That was the reality of pregnancy past. This was actually in the contract I signed in 1968 in a large urban school district in Virginia.
Of course, the application also included a line where I was to indicate which “church” I attended. I don’t remember either requirement being included in my previous contract in New York so maybe it was a regional thing.
NellJones’ recent blog jogged some memories of being pregnant in those "good old days" which for me were 1969-1975. Like Nell I remember the dreaded weigh-in. We were supposed to limit ourselves to a weight gain of 18-20 lbs with 25 being the absolute maximum.
DH was in the army when I was pregnant the first time. Weigh-ins were done in the outer office area along with the resulting approval or strong disapproval of the nurse. The doctor’s opinion would be voiced later. As Nell said “if you gained more than 20 pounds they screamed at you. I gained nearly 40 pounds with my first and you'd have thought I was trying to kill my baby.”
There was a lot of advice that would shock us today. I wondered if perhaps I was remembering incorrectly.
Digging through some old books, I found my 1970 version of “Expectant Motherhood”
Yes, I remembered correctly.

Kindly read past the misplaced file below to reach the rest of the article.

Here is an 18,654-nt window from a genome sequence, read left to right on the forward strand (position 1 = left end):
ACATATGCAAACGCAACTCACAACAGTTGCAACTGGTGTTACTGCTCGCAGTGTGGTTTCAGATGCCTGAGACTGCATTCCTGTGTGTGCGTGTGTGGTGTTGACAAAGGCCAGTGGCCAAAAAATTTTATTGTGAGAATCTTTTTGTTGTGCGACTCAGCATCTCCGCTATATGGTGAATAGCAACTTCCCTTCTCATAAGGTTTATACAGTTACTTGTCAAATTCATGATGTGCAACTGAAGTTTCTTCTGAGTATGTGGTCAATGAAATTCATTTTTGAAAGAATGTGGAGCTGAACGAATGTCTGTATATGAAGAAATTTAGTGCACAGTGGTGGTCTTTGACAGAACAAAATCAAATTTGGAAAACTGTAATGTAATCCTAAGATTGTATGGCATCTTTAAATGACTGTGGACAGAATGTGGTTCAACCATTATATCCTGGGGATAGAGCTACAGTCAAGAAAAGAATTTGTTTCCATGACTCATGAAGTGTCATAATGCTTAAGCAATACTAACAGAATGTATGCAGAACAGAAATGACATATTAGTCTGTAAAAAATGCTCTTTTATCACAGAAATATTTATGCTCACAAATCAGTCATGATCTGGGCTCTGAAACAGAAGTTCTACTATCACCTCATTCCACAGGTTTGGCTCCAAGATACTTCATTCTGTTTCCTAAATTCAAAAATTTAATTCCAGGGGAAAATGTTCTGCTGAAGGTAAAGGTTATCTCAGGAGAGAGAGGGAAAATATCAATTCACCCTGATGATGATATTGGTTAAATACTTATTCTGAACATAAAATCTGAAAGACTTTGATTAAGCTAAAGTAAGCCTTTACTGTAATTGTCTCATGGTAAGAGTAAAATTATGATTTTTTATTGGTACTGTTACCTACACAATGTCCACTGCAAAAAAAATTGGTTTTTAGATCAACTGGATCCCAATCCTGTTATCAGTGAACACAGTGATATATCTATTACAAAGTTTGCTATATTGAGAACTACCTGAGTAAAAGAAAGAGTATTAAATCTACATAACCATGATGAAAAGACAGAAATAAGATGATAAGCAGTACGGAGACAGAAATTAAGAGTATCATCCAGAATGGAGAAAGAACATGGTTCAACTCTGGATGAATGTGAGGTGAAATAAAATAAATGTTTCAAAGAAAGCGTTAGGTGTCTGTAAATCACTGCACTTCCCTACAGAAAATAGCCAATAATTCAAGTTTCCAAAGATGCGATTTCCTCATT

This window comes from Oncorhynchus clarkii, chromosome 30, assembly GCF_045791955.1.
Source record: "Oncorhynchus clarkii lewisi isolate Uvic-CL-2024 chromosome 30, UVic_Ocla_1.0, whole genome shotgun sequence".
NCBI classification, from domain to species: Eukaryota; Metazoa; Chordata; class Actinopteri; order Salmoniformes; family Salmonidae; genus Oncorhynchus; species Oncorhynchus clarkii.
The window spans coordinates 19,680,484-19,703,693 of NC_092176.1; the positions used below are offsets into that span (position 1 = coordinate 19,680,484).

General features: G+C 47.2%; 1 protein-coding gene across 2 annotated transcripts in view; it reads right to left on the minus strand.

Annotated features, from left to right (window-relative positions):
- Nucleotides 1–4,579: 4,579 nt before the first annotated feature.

P 73: “Your appearance, then will be everlastingly better if you adhere to the rule of keeping weight gain between twenty and twenty-five pounds.”
P 85 “…obstetricians are emphasizing more and more the importance of weight control – some insisting on a gain of as little as eighteen pounds – the necessity of considering this problem in some detail is apparent.”
OK, I must admit it was easier to shed my 25 lb weight gain than the 50 lbs or more that are common today so in retrospect that advice wasn’t so bad.
However, check out this expert advice.
“…most physicians recommend that smoking should be eliminated in pregnancy or at least curtailed to TEN cigarettes or less a day.” P 84
I recently saw an episode of the old TV series “My Three Sons” where Katie had triplets. A majority of the dialogue took place in the waiting room where the fathers were all adorably nervous and SMOKING! That was the custom of the day. In fact, mothers and visitors were smoking in the rooms too, even with the babies present.
Then there was this diet advice.
“Tea and coffee may be drunk as usual providing the former is not found constipating and the latter is not sleep disturbing.
“Small amounts of ALCOHOL let us say a cocktail now and then or a glass of wine, are harmless, but may prove a nuisance in aggravating frequency of urination.”
When DH got his orders to Vietnam during my 5th month, I remember being advised to drink beer to calm me down.
Now returning to that teaching contract:
I was able to teach through my 6th month because of 3 important things.
1) The “tent” dresses of the era could hide quite a lot.
2) They didn’t have a math teacher to replace me with
3) As my principal said, “if I’m notified in writing, I have to enforce the contract, but it’s no business of mine how much weight a teacher gains.
He was either very progressive or a very pragmatic man.
And here I am at the end of the school year - one week into my 7th month. I didn’t need to hide under my tent dress anymore.